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Alan Alda Takes on the World Science Festival

Thursday, May 29, 2014

Alan Alda at the World Science Festival (courtesy of the WSF)

In "Dear Albert" - a staged reading of letters written by Albert Einstein - you get the impression of a man grappling with big ideas...and a complicated lovelife. Alan Alda, actor and co-founder of the Center for Communicating Science at Stony Brook University, discusses why Einstein's letters so moved him. He's joined by Brian Greene, co-founder of the World Science Festival and professor of mathematics & physics at Columbia University. They are both taking part in lots of activities this week, including the announcement of the winners in the "What Is Color?" challenge.

 

Guests:

Alan Alda and Brian Greene

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Comments [10]

Fred Jerome from Manhattan

Dear Brian Lehrer:

Brian Greene and Alan Alda are doing a grand job of popularizing science. But: While the "Dear Albert " letters were charming and cute, it seems important to note that they do not represent the views, the overriding views of Albert Einstein. Having published three books on Einstein's social and political views, I'm currently preparing a book of his letters with the working title: "Einstein -- the Radical Edge." Most of Einstein's non-science letters -- like most of his non-science essays and books -- have a definite humanist/socialist political slant which explains why J. Edgar Hoover and Senator McCarthy found him so "dangerous to America." (See my first book, "The Einstein File -- J. Edgar Hoover's Secret War Against the World;s Most Famous Scientist.")

Here, to cite just one example, is the exchange of letters between Einstein and Supreme Court Justice William O. Douglas, after Douglas was one of only two justices to vote to grant clemency to Julius and Ethel Rosenberg. (Douglas had also voted in vain to save the life of Willie McGee, a black sharecropper executed in Mississippi for a rape he did not commit)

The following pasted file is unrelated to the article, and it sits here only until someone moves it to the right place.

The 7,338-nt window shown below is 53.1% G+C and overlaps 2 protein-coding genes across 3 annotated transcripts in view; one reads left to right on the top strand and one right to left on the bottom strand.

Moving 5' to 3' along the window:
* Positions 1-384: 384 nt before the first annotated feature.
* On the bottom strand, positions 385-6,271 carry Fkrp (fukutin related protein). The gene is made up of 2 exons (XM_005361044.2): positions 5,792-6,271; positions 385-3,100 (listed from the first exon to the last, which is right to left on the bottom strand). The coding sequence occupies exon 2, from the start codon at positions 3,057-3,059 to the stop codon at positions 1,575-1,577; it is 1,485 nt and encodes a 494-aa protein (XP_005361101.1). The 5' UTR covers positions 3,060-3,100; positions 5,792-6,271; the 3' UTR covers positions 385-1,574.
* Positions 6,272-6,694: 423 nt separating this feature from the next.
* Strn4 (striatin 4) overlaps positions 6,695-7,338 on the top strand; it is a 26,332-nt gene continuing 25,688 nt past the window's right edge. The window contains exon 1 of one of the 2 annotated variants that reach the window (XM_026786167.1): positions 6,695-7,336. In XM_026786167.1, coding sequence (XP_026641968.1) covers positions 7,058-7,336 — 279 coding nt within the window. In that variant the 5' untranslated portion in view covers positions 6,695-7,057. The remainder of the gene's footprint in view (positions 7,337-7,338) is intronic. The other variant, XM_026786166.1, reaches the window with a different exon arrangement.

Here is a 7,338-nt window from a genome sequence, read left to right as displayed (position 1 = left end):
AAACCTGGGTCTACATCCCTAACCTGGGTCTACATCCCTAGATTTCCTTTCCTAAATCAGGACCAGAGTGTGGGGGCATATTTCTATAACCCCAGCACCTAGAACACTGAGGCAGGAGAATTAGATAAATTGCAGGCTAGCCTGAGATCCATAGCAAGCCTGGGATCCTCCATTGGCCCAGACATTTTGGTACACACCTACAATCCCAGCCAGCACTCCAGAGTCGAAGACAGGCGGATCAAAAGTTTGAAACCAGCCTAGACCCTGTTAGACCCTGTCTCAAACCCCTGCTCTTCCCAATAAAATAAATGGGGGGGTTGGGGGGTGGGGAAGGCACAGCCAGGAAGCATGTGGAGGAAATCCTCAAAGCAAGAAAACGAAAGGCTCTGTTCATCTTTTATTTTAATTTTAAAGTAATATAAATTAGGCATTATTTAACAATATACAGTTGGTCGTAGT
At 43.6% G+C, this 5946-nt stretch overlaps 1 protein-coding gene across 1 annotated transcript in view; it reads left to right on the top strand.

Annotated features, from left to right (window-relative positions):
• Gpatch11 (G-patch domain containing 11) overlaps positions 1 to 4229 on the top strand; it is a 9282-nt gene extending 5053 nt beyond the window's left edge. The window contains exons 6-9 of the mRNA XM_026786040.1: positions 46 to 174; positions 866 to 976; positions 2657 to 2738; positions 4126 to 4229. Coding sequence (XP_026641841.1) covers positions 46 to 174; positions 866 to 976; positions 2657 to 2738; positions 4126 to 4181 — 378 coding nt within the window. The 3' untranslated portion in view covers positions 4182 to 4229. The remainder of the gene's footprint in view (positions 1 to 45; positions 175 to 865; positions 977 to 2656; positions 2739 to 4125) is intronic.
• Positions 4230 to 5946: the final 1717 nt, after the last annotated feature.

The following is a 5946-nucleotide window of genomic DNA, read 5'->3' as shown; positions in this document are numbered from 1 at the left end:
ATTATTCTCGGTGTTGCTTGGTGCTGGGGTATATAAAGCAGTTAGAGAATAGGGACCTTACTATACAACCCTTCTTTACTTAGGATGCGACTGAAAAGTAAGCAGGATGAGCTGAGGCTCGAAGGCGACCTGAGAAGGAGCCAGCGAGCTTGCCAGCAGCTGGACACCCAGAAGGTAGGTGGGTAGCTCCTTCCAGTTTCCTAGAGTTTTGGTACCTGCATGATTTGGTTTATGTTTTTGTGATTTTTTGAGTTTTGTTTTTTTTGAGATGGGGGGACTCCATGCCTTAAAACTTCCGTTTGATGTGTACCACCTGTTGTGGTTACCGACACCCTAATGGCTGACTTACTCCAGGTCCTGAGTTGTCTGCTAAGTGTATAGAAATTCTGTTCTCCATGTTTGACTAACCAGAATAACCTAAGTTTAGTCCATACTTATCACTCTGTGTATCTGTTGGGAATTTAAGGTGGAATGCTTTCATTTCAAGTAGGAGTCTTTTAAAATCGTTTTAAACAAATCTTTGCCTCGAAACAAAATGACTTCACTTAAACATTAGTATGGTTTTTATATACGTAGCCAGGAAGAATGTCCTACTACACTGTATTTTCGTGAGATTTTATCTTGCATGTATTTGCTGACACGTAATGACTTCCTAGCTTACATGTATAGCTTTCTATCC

Einstein to Douglas, June 23, 1953 -- four days after the execution of the Rosenbergs: "You have struggled so devotedly for the creation of a healthy public opinion in our troubled time."

Reply from Douglas, June 30: "You have paid me a tribute which brightens the burdens of this dark hour -- a tribute I will always. cherish."

While Einstein's other letters expand and reiterate his political views, simply a list of Einstein's correspondents tells a great deal: Maxim Gorki, Thomas Mann, Morris Raphael Cohen, Yehudi Menuhin, Bertoldt Brecht, John Hersey, Nikos Kazantzakis, Bertrand Russell, W. E. B. Du Bois, Franklin and Eleanor Roosevelt, and many many more. If anyone there is interested I'd be happy to send copies of some of the letters. Perhaps someone would even read a few on the air.

In any case, I thought you might be interested.

Sincerely,

Fred Jerome

Jun. 12 2014 05:34 PM
adsf

-- scientific theories and musings are by definition liberal. You can tell the other side because they're the ones with their fingers in their ears.

@jgarbuz --"Pay no attention to anything Einstein wrote, except his scientific theories and musings. Everything else he wrote was typical liberal rubbish."

May. 29 2014 09:44 PM
pliny from soho

in light of the recent stoning death of a Pakistani women
for marrying outside of her clan
it would be interesting to know what Einsteins sophisticated mother
found so objectionable about his proposed wife

May. 29 2014 11:42 AM

Stargazing on the Intrepid....It would work better if they sailed the Intrepid up to Martha's Vineyard.

Big ups, Mr. Bad for providing the reference used on-the-air!

May. 29 2014 11:39 AM
Steven from Brooklyn

Looking forward to the future when we can argue over whether human activity is causing the universe to shrink (or expand too quickly)

May. 29 2014 11:38 AM
Amy from Manhattan

Is a flame...

(a) Oxidation
(b) Reduction
(c) Inflammation
(d) All of the above?

May. 29 2014 11:36 AM
jgarbuz from Queens

Pay no attention to anything Einstein wrote, except his scientific theories and musings. Everything else he wrote was typical liberal rubbish.

May. 29 2014 11:35 AM
john from office

Einstein was well known to be a ladies man. Brains has its own attraction.

Did he ever father a child???

May. 29 2014 11:27 AM
Mr. Bad from NYC

Albert Einstein was a ladies’ man
When he was working on his universal plan
He was making out like Charlie Sheen
He was a genius.

— Warren Zevon

May. 29 2014 11:25 AM
Beth

I am so glad that the World Science Festival has more free, outdoors events this year. I have long felt that the event's high prices exclude those who need it most--young adults and teenagers with lower incomes. (As a cell biologist, I find reading papers and attending scientific conferences a better use of my time and money than the Festival events.) However, the Sunday fair in Washington Square Park is wonderful!

May. 29 2014 11:01 AM

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